The second thing that is significantly inequitable about what this Government is proposing is that the Medicare levy at 1 1/4 per cent is calculated on the gross value of the dividends. So if the total dividend is $100 and the tax payable on it by the company is 49 per cent, the Medicare levy is calculated in the hands of the shareholder on the $100. Since the person gets in his hands only 51c in the dollar, that is a doubling of the Medicare levy from 1 1/4 per cent to 2 1/2 per cent. One cannot offset the tax paid on the dividend against one's Medicare levy. That is really an underhand way of doubling the Medicare levy for a certain section of our community.

This dividend imputation scheme that the Government has introduced starts to rationalise corporate tax in Australia. We need to reduce the tax rate. We need to do away with the anomalies. We need to make sure not only that the anomalies that I have mentioned are eliminated, but also that the credit for tax paid can be carried forward. What of the situation of a person who is engaged in a business and also has a number of investments in public companies that are eligible for dividend imputation? The person, in a given trading year, may incur a loss. The loss, under Australia's tax law, can be carried forward for up to seven years, but the credit on the dividend paid on his investments in the corporate sector cannot be carried forward. That tax paid in that year is lost. There is no justification for that. If we had a fair dinkum attempt to introduce an equitable system of imputation in this country, we would give tax paid on dividends the same status as other tax credits that are available in Australia, including the capacity to carry forward losses. This Government is not fair dinkum. It is, as usual, trying to create an impression that it is moving in the correct direction, and it is to some extent but, as usual, it has not done so properly. The price paid by the corporate sector in increasing the tax rate from 46c to 49c in the dollar is far too high.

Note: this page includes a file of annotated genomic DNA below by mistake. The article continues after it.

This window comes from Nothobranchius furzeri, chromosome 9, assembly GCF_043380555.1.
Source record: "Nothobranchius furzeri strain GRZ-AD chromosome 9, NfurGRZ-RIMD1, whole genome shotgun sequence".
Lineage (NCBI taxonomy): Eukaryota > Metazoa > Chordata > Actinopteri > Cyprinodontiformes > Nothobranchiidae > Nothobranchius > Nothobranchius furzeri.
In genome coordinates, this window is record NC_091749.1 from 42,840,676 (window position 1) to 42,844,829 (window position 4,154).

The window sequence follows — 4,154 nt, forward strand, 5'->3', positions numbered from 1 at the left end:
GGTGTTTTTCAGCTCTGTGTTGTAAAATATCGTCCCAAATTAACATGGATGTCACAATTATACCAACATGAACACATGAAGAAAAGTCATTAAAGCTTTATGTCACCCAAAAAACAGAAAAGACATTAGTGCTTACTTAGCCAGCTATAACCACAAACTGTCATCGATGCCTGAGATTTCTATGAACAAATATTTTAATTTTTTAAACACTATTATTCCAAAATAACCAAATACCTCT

Our time tonight is limited. I would like to speak at greater length about dividend imputation. Unfortunately, I had to correct the false impressions created in many people's minds by the totally inaccurate comments made by the honourable member for Calwell. However, I would like to address two other aspects of the legislation that is being considered by the House tonight. One relates to an amendment which proposes to give the Commissioner of Taxation power to require reasonable access to records and facilities. At present, under section 264 of the Income Tax Assessment Act, the Commissioner has a right to require the provision of information relating to a taxpayer's returns.

The amendment that is contained within the legislation that the House is considering tonight allows the Commissioner to require access to records-reasonable access; I concede that the word `reasonable' is there-and facilities. It does not require the giving of notice. What it really means is that the Commissioner can arrive at the taxpayer's door, ask for access and reasonable access must be granted. I consider that that is not an appropriate position for this Government to advocate on behalf of the Taxation Office. It is, in many cases, an attempt to separate the taxpayer from his tax agent. The Government should recognise that when a taxpayer uses the services of a tax agent all questions and queries relating to the tax return should, in the first instance, go to the tax agent. There should be no attempt to separate the taxpayer from his agent. I note advisers in the gallery shaking their heads. If they sat in an honourable member's electorate office, they would understand how field audits operate.


Mr Cobb —The real world.